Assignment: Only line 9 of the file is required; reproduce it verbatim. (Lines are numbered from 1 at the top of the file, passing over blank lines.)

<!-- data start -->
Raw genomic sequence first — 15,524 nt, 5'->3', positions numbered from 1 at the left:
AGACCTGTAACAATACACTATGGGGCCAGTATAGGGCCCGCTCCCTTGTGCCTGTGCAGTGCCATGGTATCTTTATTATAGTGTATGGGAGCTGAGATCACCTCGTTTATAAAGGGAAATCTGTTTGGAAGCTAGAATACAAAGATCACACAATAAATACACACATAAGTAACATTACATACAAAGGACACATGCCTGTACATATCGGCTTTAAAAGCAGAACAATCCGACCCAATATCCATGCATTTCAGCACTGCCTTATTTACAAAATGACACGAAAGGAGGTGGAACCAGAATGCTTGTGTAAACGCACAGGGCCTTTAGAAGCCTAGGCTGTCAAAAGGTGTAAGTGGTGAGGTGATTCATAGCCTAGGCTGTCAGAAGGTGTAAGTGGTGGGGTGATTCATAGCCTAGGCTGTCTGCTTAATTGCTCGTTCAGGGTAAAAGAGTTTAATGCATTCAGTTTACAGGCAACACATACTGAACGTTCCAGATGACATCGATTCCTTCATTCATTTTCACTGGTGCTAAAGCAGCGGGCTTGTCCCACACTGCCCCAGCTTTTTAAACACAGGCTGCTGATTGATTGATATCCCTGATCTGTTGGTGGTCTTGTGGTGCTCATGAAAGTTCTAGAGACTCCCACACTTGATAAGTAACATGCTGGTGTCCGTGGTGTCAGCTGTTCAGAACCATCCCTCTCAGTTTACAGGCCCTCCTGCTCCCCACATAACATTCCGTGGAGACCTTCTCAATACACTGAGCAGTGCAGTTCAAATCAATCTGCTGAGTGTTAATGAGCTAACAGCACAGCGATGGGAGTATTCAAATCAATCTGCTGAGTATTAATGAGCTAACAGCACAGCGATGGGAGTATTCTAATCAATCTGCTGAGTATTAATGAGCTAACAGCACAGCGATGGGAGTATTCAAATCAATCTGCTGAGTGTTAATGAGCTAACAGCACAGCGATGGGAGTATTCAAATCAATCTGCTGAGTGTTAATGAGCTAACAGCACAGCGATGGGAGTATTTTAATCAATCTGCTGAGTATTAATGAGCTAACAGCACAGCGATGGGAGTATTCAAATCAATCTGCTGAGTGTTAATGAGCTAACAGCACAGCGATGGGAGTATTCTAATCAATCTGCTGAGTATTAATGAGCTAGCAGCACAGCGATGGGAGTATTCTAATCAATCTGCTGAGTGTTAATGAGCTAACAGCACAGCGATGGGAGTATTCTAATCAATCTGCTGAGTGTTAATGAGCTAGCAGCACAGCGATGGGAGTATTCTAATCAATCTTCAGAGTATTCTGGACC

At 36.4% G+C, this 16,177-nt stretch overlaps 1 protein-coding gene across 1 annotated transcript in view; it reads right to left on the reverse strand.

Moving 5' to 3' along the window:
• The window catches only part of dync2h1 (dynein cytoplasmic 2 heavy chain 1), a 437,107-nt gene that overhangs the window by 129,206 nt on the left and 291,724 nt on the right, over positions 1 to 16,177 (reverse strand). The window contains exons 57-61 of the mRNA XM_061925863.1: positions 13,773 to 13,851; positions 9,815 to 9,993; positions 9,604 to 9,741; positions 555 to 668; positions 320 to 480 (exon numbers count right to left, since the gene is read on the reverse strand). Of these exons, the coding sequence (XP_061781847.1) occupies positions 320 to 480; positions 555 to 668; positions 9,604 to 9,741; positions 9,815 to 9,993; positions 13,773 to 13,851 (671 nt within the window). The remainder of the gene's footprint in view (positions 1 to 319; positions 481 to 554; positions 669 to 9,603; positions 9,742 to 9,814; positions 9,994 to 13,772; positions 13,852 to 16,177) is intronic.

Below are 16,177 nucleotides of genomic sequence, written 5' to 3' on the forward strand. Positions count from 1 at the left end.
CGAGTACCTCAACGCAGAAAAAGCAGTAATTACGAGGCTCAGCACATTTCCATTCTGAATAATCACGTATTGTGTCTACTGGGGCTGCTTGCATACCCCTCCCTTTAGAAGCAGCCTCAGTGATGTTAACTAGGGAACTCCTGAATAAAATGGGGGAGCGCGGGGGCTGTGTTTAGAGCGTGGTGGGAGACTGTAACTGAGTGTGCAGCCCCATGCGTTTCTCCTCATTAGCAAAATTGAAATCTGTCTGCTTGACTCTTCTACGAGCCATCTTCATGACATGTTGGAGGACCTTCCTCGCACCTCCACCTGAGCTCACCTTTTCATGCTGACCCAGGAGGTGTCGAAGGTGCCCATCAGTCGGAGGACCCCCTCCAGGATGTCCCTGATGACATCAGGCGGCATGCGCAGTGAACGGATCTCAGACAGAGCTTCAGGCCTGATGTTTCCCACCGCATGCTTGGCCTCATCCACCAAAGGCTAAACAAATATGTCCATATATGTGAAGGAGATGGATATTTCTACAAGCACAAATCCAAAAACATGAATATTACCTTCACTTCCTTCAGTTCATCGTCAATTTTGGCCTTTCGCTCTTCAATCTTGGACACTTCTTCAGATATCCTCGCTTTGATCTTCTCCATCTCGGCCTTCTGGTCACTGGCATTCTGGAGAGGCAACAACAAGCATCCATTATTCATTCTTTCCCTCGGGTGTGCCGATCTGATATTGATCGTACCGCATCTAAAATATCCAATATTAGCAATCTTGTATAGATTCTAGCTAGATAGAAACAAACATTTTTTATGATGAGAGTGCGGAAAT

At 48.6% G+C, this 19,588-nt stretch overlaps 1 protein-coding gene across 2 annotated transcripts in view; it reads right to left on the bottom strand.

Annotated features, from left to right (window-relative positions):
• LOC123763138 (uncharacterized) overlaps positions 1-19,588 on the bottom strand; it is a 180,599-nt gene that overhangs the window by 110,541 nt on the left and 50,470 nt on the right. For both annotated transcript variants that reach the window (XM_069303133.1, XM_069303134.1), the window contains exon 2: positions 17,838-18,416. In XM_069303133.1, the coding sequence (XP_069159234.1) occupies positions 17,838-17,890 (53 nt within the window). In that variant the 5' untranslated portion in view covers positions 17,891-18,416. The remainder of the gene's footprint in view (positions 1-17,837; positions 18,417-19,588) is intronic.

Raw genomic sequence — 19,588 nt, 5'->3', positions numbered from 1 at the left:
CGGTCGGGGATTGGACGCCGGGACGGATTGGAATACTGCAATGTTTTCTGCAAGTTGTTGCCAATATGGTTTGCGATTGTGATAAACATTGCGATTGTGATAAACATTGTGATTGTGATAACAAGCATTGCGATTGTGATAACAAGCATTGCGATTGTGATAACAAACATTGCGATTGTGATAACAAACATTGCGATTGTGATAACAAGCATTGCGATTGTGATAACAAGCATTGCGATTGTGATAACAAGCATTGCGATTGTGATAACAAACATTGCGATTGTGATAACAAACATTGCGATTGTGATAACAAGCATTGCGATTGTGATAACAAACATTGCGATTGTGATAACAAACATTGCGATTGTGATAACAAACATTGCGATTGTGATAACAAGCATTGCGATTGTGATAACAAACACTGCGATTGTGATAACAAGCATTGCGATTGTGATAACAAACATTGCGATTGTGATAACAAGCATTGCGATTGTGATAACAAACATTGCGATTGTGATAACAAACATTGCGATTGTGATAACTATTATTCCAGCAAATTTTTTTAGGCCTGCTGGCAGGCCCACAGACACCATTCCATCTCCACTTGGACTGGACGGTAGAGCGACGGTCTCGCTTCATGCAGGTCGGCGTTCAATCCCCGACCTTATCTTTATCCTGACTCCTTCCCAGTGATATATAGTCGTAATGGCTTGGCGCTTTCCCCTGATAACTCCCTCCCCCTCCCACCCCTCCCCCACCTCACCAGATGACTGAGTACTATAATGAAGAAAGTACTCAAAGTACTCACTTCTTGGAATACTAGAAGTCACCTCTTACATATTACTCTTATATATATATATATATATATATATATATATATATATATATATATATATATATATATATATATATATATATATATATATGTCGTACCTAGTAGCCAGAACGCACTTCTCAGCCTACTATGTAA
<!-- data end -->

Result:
Annotated features, from left to right (window-relative positions):